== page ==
Levels of explanation reconceived

Philosophy of Science 77 (1):59-72 (2010)
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A common argument against explanatory reductionism is that higher‐level explanations are sometimes or always preferable because they are more general than reductive explanations. Here I challenge two basic assumptions that are needed for that argument to succeed. It cannot be assumed that higher‐level explanations are more general than their lower‐level alternatives or that higher‐level explanations are general in the right way to be explanatory. I suggest a novel form of pluralism regarding levels of explanation, according to which explanations at different levels are preferable in different circumstances because they offer different types of generality, which are appropriate in different circumstances of explanation. *Received July 2009; revised September 2009. †To contact the author, please write to: Department of Philosophy, Oklahoma State University, 246 Murray Hall, Stillwater, OK 74078; e‐mail: angela.potochnik@okstate.edu.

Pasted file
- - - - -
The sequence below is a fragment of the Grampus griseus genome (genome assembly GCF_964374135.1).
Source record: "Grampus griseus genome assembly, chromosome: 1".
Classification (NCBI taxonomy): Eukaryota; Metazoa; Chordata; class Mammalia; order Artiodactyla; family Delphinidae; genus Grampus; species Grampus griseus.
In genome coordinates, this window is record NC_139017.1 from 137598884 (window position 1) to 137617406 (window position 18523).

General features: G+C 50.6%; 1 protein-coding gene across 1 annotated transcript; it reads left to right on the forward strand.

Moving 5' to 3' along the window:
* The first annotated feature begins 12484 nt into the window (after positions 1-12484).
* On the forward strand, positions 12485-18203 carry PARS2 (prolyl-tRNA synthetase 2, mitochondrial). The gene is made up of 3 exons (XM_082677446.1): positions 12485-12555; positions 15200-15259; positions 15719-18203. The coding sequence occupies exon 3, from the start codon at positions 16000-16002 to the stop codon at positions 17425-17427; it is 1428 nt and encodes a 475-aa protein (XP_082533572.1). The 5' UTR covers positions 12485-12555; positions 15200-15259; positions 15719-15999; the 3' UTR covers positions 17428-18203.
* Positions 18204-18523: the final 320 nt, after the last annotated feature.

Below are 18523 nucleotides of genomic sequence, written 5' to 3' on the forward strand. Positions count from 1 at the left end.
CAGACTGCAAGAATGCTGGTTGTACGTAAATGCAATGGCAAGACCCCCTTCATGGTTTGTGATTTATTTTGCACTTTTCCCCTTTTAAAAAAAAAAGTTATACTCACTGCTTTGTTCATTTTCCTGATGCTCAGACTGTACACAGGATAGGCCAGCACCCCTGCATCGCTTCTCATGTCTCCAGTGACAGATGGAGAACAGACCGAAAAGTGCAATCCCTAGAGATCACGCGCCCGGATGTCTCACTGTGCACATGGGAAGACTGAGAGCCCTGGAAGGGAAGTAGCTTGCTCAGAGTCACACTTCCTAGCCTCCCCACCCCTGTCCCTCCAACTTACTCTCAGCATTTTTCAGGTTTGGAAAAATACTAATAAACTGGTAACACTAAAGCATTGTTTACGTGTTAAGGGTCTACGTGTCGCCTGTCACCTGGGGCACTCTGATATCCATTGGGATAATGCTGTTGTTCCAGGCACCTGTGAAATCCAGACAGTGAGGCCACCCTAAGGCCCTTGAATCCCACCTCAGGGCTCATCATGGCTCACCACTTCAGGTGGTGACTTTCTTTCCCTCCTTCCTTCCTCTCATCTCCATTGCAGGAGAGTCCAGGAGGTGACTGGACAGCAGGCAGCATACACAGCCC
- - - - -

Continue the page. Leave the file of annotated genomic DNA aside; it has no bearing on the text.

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High-Level Explanation and the Interventionist’s ‘Variables Problem’.L. R. Franklin-Hall - 2016 - British Journal for the Philosophy of Science 67 (2):553-577.
The Limitations of Hierarchical Organization.Angela Potochnik & Brian McGill - 2012 - Philosophy of Science 79 (1):120-140.
Causal Patterns and Adequate Explanations.Angela Potochnik - 2015 - Philosophical Studies 172 (5):1163-1182.

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